Dirty bomb news report leads to PC infection

Dmitry from our Vancouver offices has covered this in some detail on the SophosLabs blog, but I thought it was worth sharing with a wider audience.

Hackers are spamming out emails posing as breaking news stories about a bomb blast in your city, in the hope that you will follow the link and infect yourself with malware.

The emails, which have subject lines like “Why did it happen in your city?”, “Take Care!”, “Are you and your friends in good health?”, claim that 18 people have been killed in an explosion and link to what appears to be a Reuters-related news website.

Malicious email containing fake news report

Sign up to our free newsletter.
Security news, advice, and tips.

However, clicking on the link takes you to a dangerous website whose only intention is to infect your Windows PC with malicious code. Clicking on what appears to be a video about the breaking news story actually leads to a malicious download.

Part of the text of the website designed to fool the unwary into believing the story to be true, reads as follows:

At least 12 people have been killed and more than 40 wounded in a bomb blast near market in Amsterdam. Authorities suggested that the explosion was caused by a "dirty" bomb. Police said the bomb was detonated from close by using electic cables. "It was awful" said the eyewitness about blast that he heard from his shop. "It made the floor shake. So many people were running"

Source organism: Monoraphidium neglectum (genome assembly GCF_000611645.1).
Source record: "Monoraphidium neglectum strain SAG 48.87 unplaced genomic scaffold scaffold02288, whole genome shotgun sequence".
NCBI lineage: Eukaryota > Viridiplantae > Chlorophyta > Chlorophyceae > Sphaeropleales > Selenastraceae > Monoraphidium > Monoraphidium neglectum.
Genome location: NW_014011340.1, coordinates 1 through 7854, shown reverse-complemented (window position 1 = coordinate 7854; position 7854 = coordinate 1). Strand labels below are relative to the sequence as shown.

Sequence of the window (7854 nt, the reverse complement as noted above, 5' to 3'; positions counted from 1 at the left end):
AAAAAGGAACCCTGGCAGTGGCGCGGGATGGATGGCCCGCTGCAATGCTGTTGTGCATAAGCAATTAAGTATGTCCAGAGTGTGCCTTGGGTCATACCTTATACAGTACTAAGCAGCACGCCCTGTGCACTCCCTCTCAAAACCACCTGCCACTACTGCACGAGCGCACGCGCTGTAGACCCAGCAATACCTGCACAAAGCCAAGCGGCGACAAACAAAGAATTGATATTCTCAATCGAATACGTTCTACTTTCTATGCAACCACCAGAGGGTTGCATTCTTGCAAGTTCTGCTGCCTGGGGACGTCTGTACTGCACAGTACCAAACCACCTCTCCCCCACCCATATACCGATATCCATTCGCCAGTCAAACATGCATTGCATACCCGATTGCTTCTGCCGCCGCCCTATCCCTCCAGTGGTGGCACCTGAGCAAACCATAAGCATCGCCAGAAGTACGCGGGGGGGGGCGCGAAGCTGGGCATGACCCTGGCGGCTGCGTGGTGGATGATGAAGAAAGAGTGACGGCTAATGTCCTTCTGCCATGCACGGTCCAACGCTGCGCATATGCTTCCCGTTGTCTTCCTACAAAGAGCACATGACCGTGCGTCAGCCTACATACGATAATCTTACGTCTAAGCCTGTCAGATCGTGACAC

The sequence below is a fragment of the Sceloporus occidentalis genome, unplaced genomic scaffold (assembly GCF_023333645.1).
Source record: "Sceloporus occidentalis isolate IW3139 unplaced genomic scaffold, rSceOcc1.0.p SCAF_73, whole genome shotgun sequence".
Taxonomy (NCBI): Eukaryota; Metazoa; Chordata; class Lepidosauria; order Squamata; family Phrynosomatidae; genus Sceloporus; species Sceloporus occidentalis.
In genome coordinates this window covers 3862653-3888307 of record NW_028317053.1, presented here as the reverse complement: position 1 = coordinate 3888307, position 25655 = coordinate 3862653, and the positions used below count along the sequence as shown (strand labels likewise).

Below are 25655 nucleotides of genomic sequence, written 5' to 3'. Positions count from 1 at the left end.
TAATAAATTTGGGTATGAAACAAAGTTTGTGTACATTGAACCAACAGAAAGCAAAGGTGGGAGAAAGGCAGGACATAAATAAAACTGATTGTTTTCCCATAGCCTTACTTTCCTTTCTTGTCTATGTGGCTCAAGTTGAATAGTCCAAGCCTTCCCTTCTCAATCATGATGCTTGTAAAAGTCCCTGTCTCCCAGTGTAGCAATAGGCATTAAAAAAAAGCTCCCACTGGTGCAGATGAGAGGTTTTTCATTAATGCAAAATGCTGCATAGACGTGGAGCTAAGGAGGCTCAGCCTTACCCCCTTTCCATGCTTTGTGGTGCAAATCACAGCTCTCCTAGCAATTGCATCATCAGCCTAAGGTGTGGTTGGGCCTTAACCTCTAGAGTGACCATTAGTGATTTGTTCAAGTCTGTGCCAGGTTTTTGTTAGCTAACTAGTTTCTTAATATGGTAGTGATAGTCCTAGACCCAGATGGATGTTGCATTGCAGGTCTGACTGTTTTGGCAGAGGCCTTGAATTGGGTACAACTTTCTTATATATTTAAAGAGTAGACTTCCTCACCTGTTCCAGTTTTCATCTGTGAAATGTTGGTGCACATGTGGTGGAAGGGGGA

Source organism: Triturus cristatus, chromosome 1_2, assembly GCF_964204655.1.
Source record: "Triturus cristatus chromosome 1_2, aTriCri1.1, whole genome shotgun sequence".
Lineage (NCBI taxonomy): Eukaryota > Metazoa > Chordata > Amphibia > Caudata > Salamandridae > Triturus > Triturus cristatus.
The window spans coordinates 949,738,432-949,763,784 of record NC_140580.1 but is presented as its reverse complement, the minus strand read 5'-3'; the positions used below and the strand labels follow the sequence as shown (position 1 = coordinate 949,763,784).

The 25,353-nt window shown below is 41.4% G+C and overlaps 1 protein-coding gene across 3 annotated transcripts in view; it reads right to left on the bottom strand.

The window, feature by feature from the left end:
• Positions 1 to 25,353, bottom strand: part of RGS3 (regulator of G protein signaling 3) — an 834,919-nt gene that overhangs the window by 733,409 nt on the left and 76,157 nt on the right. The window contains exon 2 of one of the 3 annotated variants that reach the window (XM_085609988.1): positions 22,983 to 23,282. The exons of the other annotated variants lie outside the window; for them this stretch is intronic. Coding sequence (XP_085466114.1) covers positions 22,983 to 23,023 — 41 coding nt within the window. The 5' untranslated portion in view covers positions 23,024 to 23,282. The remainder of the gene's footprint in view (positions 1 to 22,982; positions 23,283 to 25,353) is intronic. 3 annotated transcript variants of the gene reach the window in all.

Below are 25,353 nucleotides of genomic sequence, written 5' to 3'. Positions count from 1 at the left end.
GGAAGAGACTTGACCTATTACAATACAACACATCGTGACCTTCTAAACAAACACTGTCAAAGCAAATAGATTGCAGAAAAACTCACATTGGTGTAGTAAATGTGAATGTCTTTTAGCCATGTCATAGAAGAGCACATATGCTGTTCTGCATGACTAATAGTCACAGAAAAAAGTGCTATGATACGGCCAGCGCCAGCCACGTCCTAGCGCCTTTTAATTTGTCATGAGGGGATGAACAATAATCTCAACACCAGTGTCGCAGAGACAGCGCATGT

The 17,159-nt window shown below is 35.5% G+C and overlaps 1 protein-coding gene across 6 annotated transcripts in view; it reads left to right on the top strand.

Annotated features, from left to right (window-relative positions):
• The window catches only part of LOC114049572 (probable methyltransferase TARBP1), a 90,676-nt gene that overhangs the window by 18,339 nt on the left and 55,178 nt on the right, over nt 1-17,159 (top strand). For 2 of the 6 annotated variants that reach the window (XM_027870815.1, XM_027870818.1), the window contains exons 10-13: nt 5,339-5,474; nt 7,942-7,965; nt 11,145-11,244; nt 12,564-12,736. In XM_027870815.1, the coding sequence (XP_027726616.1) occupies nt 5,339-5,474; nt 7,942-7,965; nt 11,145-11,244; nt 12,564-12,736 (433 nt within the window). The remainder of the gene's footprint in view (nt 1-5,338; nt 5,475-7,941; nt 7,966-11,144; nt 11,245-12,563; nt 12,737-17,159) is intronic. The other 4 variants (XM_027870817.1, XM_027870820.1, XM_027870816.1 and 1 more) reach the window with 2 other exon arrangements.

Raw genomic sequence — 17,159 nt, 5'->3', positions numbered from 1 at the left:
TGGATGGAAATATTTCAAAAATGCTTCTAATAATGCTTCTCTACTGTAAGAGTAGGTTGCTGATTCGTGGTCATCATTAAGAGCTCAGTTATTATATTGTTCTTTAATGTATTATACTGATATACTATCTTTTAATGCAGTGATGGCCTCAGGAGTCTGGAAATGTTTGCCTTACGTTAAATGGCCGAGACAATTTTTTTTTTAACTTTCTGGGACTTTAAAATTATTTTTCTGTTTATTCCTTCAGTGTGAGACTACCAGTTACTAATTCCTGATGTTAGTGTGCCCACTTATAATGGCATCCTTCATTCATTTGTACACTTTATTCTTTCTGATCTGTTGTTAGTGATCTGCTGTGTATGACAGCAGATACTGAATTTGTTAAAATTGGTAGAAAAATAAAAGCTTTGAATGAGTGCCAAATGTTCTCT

You’ll notice that the hackers did not do a brilliant job in their wording – which might ring alarm bells in some people. But I wonder how many others would be blind to such a clue, and just click on the video regardless?

What is particular clever about the website is not that it pretends to be connected with Reuters (that’s trivial for anyone to do as all you need is a copy of the Reuters logo and some generic news report text), but that it attempts to do a GEO-IP lookup on your whereabouts and customises the story to appear as though it relates to your location.

Malicious website posing as a breaking news story

So, for example, if you visit the webpage from London it is likely to claim that the bomb blast has occurred there.

Sophos detects the malware as Mal/WaledPak-E, but users of other security products might be wise to check that their own defences have been updated.

Graham Cluley is an award-winning keynote speaker who has given presentations around the world about cybersecurity, hackers, and online privacy. A veteran of the computer security industry since the early 1990s, he wrote the first ever version of Dr Solomon's Anti-Virus Toolkit for Windows, makes regular media appearances, and is the co-host of the popular "Smashing Security" podcast. Follow him on Twitter, Mastodon, Threads, Bluesky, or drop him an email.

What do you think? Leave a comment

Your email address will not be published. Required fields are marked *

This site uses Akismet to reduce spam. Learn how your comment data is processed.